It used to be that if you wanted an audio copy of the latest record, you gave a friend who owned the record a blank tape and they would copy it for you. Based upon what I saw when I lived in the UK, the only movies that seemed to be copied were those questionable movies that a friend of a friend of a friend of a friend bought in Amsterdam and brought back to good old blighty. No matter what you were copying, it usually needed a willing partner who help copy the subject matter.
I don’t wish to refer to that time as the good old days but things have changed a lot since the advent of the Internet. Music is simply one click away, often easier to download illegally than it is to purchase through official channels. As a rule of thumb, to buy music online you need to sign up, enter information, pay, and then you can download. Allegedly, to download music illegally, you simply have a program that handles the download (free download) and then visit a website, search and then after a little while, the music is magically on your computer. Usually there is no sign up, and no hassle with emails every few days extolling the latest ‘deals’ and ‘based upon your music‘ suggestions. What about bootlegs I hear you ask? Well, since the original bootlegs were unofficially made at concerts by fans, technically, there is a incredibly grey area if you decide to download a bootleg of a Jimmy Buffet concert!
The same applies to movies, albeit, I believe that the official downloads are probably a lot better quality. There are those who must see the latest movies though, and are willing to download and watch a poor quality version rather than pay to watch on a big screen. Going to the movies is one of those great experiences that can rarely be eclipsed at home. A big screen and an excellent sound system makes it worth it every time. I tend to buy DVD‘s a lot, not only for the movie but for the extras included on the disc, so I enjoy movies at home but there is still no substitute for the big screen, unless it is in 3D but that is another discussion for another time.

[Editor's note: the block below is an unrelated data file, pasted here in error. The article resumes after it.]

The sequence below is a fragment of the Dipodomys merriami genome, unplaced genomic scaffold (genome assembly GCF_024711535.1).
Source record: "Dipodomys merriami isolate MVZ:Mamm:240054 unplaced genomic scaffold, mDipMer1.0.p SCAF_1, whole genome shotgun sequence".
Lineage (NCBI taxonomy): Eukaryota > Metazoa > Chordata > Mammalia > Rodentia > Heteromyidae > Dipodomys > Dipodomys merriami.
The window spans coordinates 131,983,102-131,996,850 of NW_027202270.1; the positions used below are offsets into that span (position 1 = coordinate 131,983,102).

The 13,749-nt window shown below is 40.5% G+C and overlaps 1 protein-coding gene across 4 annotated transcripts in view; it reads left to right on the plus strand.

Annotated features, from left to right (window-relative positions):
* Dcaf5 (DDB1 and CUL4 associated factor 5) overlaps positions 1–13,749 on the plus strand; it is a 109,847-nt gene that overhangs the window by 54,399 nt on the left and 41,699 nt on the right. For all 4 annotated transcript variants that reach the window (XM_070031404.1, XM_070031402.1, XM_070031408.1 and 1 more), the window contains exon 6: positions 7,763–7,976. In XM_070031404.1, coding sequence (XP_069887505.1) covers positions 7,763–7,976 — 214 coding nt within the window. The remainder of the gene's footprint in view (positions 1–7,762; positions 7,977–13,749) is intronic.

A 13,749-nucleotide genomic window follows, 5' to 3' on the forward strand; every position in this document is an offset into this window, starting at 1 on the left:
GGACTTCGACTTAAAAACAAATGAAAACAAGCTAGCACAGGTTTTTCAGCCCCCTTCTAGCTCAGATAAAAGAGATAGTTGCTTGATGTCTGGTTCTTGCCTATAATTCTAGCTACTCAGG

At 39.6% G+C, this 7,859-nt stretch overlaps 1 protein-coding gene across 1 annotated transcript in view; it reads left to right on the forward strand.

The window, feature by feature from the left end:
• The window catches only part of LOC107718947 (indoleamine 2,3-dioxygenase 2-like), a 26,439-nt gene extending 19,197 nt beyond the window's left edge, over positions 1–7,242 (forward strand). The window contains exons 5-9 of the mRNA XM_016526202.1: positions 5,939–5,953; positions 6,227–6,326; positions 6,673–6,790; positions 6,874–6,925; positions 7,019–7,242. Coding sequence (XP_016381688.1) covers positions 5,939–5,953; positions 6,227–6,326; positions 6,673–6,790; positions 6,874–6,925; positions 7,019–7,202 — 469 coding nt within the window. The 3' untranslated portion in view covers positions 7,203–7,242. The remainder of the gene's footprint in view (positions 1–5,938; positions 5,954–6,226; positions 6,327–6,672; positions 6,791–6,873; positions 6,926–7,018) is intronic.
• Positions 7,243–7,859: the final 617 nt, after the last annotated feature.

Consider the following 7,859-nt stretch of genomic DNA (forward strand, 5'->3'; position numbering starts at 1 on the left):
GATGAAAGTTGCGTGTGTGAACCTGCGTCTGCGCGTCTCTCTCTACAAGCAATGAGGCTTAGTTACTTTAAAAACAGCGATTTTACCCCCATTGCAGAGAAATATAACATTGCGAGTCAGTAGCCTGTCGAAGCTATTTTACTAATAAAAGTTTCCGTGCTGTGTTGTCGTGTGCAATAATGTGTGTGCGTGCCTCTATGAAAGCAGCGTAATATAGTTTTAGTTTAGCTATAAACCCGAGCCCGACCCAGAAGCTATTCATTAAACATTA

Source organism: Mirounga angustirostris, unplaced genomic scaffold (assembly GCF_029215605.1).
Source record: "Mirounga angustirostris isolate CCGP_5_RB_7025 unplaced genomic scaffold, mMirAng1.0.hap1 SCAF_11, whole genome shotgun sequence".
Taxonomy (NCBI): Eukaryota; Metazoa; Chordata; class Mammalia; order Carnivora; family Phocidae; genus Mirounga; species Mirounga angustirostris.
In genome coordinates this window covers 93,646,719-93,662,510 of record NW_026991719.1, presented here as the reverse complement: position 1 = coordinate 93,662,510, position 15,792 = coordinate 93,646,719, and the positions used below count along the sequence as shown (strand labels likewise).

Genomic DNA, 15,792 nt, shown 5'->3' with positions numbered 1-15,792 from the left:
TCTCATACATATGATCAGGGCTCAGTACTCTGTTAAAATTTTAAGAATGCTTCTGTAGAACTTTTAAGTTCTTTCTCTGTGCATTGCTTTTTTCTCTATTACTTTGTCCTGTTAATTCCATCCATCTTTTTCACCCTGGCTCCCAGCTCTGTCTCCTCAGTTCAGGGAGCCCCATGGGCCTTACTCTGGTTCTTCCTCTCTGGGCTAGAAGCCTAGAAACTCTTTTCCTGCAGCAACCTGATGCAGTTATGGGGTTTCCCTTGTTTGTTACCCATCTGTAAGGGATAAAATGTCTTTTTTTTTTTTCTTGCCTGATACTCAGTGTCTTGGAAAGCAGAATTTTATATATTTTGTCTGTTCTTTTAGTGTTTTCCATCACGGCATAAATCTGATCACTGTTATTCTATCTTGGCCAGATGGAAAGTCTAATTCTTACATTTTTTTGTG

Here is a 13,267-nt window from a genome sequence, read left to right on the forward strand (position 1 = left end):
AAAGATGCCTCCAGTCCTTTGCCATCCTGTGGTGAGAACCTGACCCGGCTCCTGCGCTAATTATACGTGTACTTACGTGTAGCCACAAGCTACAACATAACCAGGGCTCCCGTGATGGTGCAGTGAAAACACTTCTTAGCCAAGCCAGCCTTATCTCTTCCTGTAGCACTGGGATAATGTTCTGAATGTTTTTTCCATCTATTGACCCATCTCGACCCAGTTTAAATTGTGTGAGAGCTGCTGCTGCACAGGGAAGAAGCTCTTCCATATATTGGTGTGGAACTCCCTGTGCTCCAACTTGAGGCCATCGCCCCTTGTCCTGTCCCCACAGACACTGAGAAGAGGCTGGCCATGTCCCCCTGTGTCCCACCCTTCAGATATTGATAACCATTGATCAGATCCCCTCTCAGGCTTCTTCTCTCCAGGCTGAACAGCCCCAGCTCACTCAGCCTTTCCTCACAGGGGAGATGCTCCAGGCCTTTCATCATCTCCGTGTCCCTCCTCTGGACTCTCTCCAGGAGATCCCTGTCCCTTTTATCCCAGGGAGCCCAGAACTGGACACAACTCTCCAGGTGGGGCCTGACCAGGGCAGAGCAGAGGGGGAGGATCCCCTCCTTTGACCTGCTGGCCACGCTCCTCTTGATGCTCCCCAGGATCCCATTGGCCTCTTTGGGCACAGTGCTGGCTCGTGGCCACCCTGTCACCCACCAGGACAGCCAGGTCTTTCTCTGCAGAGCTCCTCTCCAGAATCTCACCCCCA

There are other options to download such as computer programs, books and television shows. The last option is one that gets used a lot. Take Top Gear, one of the most popular shows around the world, with versions in Australia, South Korea, China, Russia and the US. While there are all these different off shoots, the original show is downloaded by millions every week. Look at it this way, if you are a fan, you can wait several months for the episodes to make it over to BBC America or BBC Canada and even then, you miss out as an hour show doesn’t fit into an hour of broadcast in North America due to commercial breaks. Or, you go online about an hour after the show finished in the UK and within another hour, you can be watching the latest episodes.
I am not suggesting that this is the way we should go about things but it is understandable why so many fans do it. You miss an episode of your favourite show due to a power failure, is it right to download the episode online? What if you are looking for an obscure show that never made it to DVD and it seems as if you are the only one to remember it, should you try to find it and download it? The same applies to comics, not modern comic books, but comics from the 1970s and 80s. These are never going to be re-released or made digitally available so are you in the right to find them and download them? We can usually justify our actions with regards to most things, speeding, drinking, karaoke, but is copyright theft the same?
My belief is that if everyone is doing it, you are more inclined to do the same, after all, isn’t that how people start smoking? Some downloading is ‘worse’ than others. I don’t believe you should download modern or recent music or movies as you are taking the profits away from the makers. If you just missed an episode of a show and you choose to download it, that is fair. If you are looking for something that is no longer available in any other form, good luck.
This is the opinion of the author and does not reflect the opinions or sentiments of this website.
- Editorial: A New Try at Curbing Piracy (nytimes.com)
- Meet the New Copyright Cop: Your Internet Service Provider (pcworld.com)
- Illegal film downloads ‘up 30%’ (bbc.co.uk)
- Lime Wire founder on copyright law: ‘I was wrong’ (news.cnet.com)
- Are You One of 23,000 Defendants in the US’ Biggest Illegal Download Lawsuit? (techland.time.com)
- ISPs Agree To Copyright Alerts: What It Means (informationweek.com)